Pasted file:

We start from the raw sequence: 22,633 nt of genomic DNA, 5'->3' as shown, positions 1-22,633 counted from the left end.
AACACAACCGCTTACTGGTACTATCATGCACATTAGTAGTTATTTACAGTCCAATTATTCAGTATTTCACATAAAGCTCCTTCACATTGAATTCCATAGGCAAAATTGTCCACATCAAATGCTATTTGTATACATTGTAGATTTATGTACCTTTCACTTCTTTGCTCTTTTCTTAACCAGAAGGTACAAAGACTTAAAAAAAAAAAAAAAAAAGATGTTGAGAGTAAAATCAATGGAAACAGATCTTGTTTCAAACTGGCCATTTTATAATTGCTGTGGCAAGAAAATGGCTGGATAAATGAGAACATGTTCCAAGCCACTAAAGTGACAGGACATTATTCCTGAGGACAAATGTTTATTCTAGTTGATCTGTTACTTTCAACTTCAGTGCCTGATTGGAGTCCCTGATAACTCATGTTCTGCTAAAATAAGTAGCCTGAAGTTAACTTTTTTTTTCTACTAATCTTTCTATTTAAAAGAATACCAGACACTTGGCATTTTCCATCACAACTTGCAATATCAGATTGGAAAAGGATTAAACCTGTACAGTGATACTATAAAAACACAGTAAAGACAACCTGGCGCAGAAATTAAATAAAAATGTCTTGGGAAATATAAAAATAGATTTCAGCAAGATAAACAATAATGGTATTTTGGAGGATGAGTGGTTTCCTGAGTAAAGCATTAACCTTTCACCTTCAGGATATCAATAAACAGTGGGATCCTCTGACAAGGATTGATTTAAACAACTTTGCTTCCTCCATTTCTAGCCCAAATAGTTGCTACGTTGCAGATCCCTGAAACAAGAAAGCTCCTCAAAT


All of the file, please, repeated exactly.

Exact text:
We start from the raw sequence: 22,633 nt of genomic DNA, 5'->3' as shown, positions 1-22,633 counted from the left end.
AACACAACCGCTTACTGGTACTATCATGCACATTAGTAGTTATTTACAGTCCAATTATTCAGTATTTCACATAAAGCTCCTTCACATTGAATTCCATAGGCAAAATTGTCCACATCAAATGCTATTTGTATACATTGTAGATTTATGTACCTTTCACTTCTTTGCTCTTTTCTTAACCAGAAGGTACAAAGACTTAAAAAAAAAAAAAAAAAAGATGTTGAGAGTAAAATCAATGGAAACAGATCTTGTTTCAAACTGGCCATTTTATAATTGCTGTGGCAAGAAAATGGCTGGATAAATGAGAACATGTTCCAAGCCACTAAAGTGACAGGACATTATTCCTGAGGACAAATGTTTATTCTAGTTGATCTGTTACTTTCAACTTCAGTGCCTGATTGGAGTCCCTGATAACTCATGTTCTGCTAAAATAAGTAGCCTGAAGTTAACTTTTTTTTTCTACTAATCTTTCTATTTAAAAGAATACCAGACACTTGGCATTTTCCATCACAACTTGCAATATCAGATTGGAAAAGGATTAAACCTGTACAGTGATACTATAAAAACACAGTAAAGACAACCTGGCGCAGAAATTAAATAAAAATGTCTTGGGAAATATAAAAATAGATTTCAGCAAGATAAACAATAATGGTATTTTGGAGGATGAGTGGTTTCCTGAGTAAAGCATTAACCTTTCACCTTCAGGATATCAATAAACAGTGGGATCCTCTGACAAGGATTGATTTAAACAACTTTGCTTCCTCCATTTCTAGCCCAAATAGTTGCTACGTTGCAGATCCCTGAAACAAGAAAGCTCCTCAAAT